16.00 16.30 tim spencer - publiceren
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    16.00 16.30 tim spencer - publiceren 16.00 16.30 tim spencer - publiceren Presentation Transcript

    • Disclosures  •  Teleflex  Ultrasound-­‐guided  central  venous  &   arterial  access:  compliance  within  prac=ce  –   Faculty  Member  
    • What  we  already  know  •  Currently,  nurses  provide  majority  of  care  to   VADs  •  >  ~95%  hospital  admissions  will  have  some   form  of  VAD  within  24hr  of  admission  •  OSen  first  line  of  management  during  any   given  hospital  admission  -­‐  ER  •  Vascular  access  procedures  are  the  most   commonly  performed  invasive  procedure  in   the  world  today.  
    • What  we  already  know  •  With  that  knowledge,  clinicians  need  to  be  aware   of  the  types  of  CVCs  available,  the  advantages   and  disadvantages  of  each  type,  and  how   catheter  selec=on  and  implementa=on  of   recommended  preven=ve  strategies  can  impact   the  CRBSI  rate.    •  These  devices  and  strategies  work  together  as  a   collabora=ve  approach  but  cannot  individually   provide  the  significant  impact  needed  to  affect   CRBSIs.    
    • Typical  ICU  trauma  pa=ent;  ~  mul=-­‐infusion  therapy  ~  mul=ple  wounds  Portals  for  cross-­‐infec=on?  
    • Early  Assessment  •  Selec=on  of  device(s)  based  on  a  needs   assessment  •  Minimises  the  need  for  inappropriate  devices  •  Ongoing  monitoring  is  essen=al  •  Products/device  review  and  analysis  •  Defining  terminology  and  repor=ng  outcome   measures  
    • The  powers  of  observa=on..   Shoe  leath er   surveillanc e  is  the   best  form   of   monitorin g  
    • Interven=on  •  Preven=on  of  infec=on  •  Maintaining  a  closed  IV  system  •  Maintaining  a  patent  device  •  Preven=ng  damage  to  the  device  (Malleb  and   Bailey  1996)  •  Surveillance,  management,  and  leadership   following  project  implementa=ons  
    • CRBSI  or  CLABSI?  Confused  yet?  
    • CDC  says  what..  •  CRBSI  criteria  require  one  of  the  following:   –  A  posi=ve  semi  quan=ta=ve  (>15  colony-­‐forming  units   [CFU]/catheter  segment)  or  quan=ta=ve  (>103CFU/ catheter  segment)  cultures  whereby  the  same  organism   (species  and  an=biogram)  is  isolated  from  the  catheter   segment  and  peripheral  blood   –  Simultaneous  quan=ta=ve  blood  cultures  with  a  ≥5:1  ra=o   CVC  versus  peripheral   –  Differen=al  period  of  CVC  culture  versus  peripheral  blood   culture  posi=vity  of  >2  hours  
    • •  A  CLABSI  as  defined  by  CDC,  is  a  primary  (i.e,  no  apparent   infec=on  at  another  site)  BSI  in  a  pa=ent  that  had  a  central   line  within  the  48-­‐hour  period  before  the  development  of  the   BSI.  BSI  is  defined  using  either  laboratory  confirmed   bloodstream  infec=on  (LCBI)  or  clinical  sepsis  (CSEP)   defini=ons    •  In  the  CDC/NHSN  defini=on  of  CLABSI,  there  is  no  minimum   period  of  /me  that  the  central  line  must  be  in  place  in  order   for  the  BSI  to  be  considered  central  line–associated.    •  The  culture  of  the  catheter  -p  is  not  a  criterion  for  CLABSI!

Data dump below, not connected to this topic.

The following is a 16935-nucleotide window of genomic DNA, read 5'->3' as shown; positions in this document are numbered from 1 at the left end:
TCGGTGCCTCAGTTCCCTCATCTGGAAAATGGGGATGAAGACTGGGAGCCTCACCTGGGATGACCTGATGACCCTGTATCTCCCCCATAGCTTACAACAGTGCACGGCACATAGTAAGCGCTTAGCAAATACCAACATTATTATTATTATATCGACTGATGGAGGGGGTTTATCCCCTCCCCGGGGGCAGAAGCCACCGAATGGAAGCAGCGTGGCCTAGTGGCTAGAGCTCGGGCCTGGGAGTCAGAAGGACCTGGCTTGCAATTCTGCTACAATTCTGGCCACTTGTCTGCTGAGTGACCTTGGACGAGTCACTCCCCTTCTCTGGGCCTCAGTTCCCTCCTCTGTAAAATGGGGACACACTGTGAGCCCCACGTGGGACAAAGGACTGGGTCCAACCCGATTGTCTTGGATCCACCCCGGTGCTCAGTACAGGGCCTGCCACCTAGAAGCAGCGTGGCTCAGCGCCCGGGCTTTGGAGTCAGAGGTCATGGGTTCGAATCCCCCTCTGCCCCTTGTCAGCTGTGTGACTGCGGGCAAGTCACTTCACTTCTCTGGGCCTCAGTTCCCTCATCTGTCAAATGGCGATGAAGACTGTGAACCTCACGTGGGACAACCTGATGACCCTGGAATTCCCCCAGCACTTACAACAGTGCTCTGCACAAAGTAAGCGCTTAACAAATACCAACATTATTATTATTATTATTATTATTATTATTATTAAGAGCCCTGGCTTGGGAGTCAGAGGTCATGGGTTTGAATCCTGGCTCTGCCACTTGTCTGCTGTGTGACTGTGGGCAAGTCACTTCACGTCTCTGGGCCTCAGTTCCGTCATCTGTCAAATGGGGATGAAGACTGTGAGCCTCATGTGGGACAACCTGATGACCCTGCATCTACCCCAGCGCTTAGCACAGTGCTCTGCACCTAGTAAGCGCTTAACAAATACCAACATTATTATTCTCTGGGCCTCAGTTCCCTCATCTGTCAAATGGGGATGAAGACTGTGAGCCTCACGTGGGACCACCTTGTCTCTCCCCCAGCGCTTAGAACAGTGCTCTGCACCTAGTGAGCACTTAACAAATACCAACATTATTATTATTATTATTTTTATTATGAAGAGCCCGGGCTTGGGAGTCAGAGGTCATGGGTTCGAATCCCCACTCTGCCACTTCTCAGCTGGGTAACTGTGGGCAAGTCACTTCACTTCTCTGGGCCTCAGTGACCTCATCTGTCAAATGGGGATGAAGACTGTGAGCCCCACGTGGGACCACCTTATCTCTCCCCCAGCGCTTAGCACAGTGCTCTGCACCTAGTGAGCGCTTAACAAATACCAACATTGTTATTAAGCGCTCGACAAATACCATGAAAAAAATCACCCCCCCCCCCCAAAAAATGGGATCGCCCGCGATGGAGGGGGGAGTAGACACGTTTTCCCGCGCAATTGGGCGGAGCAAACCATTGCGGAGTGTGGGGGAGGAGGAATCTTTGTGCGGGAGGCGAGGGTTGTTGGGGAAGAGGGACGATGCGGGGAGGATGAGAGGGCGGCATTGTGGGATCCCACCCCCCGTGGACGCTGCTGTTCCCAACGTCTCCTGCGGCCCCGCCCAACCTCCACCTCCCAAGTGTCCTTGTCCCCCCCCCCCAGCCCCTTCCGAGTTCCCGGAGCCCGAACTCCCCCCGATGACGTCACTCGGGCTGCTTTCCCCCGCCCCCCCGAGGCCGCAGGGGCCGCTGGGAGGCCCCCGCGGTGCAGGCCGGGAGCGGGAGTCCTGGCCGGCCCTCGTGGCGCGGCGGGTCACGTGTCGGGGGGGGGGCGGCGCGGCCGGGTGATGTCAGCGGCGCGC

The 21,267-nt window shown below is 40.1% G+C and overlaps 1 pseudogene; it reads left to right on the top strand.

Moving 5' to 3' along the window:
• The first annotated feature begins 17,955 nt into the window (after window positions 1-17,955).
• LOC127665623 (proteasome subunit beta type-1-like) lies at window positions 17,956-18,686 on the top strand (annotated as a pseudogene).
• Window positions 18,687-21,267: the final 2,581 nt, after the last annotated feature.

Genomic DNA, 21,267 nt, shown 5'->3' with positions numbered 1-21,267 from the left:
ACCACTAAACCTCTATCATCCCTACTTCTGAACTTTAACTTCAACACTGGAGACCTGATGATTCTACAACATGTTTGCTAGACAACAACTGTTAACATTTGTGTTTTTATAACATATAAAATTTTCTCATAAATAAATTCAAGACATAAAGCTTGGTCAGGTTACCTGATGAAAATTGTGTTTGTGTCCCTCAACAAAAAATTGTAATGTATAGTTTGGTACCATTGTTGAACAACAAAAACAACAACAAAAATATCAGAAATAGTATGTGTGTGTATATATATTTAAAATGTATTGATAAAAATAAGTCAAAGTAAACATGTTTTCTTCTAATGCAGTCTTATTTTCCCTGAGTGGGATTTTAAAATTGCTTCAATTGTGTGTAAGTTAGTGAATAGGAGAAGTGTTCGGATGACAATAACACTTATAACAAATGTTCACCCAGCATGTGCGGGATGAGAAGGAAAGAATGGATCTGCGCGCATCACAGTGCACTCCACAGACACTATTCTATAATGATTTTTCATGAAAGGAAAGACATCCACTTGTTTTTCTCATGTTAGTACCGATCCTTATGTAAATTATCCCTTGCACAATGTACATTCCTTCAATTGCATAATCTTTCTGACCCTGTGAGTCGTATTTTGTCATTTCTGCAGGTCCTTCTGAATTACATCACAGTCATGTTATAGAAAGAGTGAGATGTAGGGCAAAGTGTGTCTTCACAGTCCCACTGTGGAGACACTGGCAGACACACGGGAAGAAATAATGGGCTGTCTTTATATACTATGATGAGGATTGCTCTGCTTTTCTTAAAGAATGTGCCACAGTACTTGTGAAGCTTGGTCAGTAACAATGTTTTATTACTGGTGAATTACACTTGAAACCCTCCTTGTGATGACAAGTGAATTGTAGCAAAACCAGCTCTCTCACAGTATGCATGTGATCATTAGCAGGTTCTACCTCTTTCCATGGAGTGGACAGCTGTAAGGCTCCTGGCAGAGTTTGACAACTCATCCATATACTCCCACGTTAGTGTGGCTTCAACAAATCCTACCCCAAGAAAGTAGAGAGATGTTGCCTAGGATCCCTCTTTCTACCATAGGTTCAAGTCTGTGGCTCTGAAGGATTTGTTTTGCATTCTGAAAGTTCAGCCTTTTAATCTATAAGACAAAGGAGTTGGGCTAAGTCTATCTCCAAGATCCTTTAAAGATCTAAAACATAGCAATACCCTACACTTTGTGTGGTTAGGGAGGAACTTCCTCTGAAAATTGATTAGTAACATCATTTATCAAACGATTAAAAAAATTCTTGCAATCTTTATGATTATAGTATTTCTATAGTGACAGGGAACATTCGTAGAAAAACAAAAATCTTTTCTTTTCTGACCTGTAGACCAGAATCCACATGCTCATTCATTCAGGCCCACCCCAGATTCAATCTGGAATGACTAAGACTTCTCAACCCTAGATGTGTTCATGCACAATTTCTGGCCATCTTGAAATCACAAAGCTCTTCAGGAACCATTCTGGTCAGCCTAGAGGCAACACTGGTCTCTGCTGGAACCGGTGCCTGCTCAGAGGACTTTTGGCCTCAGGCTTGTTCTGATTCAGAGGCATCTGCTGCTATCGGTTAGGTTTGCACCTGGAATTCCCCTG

• Involving  people..  •  While  most  facili=es  have  tradi=onally   disseminated  infec=on  data  to  hospital-­‐wide   commibees  and  administra=on,  it  is  essen=al   to  also  share  this  informa=on  with  the  people   who  can  actually  make  a  difference—the   direct  care  providers.  Involving  proceduralists   who  place  the  central  venous  catheters   provides  valuable  feedback  on  poten=al   technique  issues.  
    • Maximal  barrier..  
    • Products  •  Analysis  of  specific  types  of  products,  (e.g.  catheters,  valves,   site  dressings,  fluid  bags,  accessory  products),  con=nues  to   have  benefit.    •  But  the  true  value  of  a  specific  product  is  best  recognized  in   rela=on  to  all  products  that  make  up  the  pa=ent’s  IV  system.    
    • Educa=on  and  training  •  Mul=ple  studies  have  demonstrated  improvement   with  educa=on  and  training  •  Physicians  have  currently  no  creden=aled/ standardized  method  for  learning  catheter  inser=on  •  Many  nurses  have  very  lible  exposure  to  principles   and  prac=ces  of  catheter  management  •  See  one,  do  one,  teach  one  method  is  NOT  an   adequate  educa=onal  tool!  •  Mul=disciplinary  group  to  create  educa=onal  plan    
    • Preven=ons  matched  with  source   of  organisms  Skin   •  Hand  hygiene   •  Skin  an=sepsis   •  Inser=on  site   •  Maximal  barriers   •  Catheter  stabiliza=on   •  Dressings   •  An=microbial  catheters  
    • Preven=ons  matched  with  source   of  organisms  Infusate   •  Single  use  flushing  system   •  Laminar  air  flow  work  bench   •  Strict  adherence  to  asep=c  technique  when    
    • Preven=ons  matched  with  source   of  organisms  Catheter  hub  manipula=on   •  Hand  hygiene   •  Number  of  catheter  lumens   •  Hub  an=sepsis   •  Tubing  and  cap  changes   •  Flushing  procedures   •  An=microbial  catheters   •  Needleless  injec=on  devices  
    • Who’s  who  in  the  zoo!  •  Reducing  CRBSI  is  EVERYONES  business,  not  just  one   clinician  specialty  •  Nurses,  physicians,  respiratory  therapists,   technicians,  as  well  as  pa=ents  themselves,  take  the   responsibility  to  prevent  infec=ous  complica=ons   through  constant  vigilance  in  monitoring  the  device   Its  not  your  -tle,  but  it’s  the  difference  you   make  at  the  bedside  that  counts  
    • Tim.Spencer@sswahs.nsw.gov.au  •  Webcast  was  to  share  knowledge  and  best   prac=ces  on  IV  therapy  management  including   CLABSI  preven=on  and  beyon  hbp://vioca.st/Andrew_Jackson_Infec=on_Preven=on_IV_Management_Educa=onal_Webcast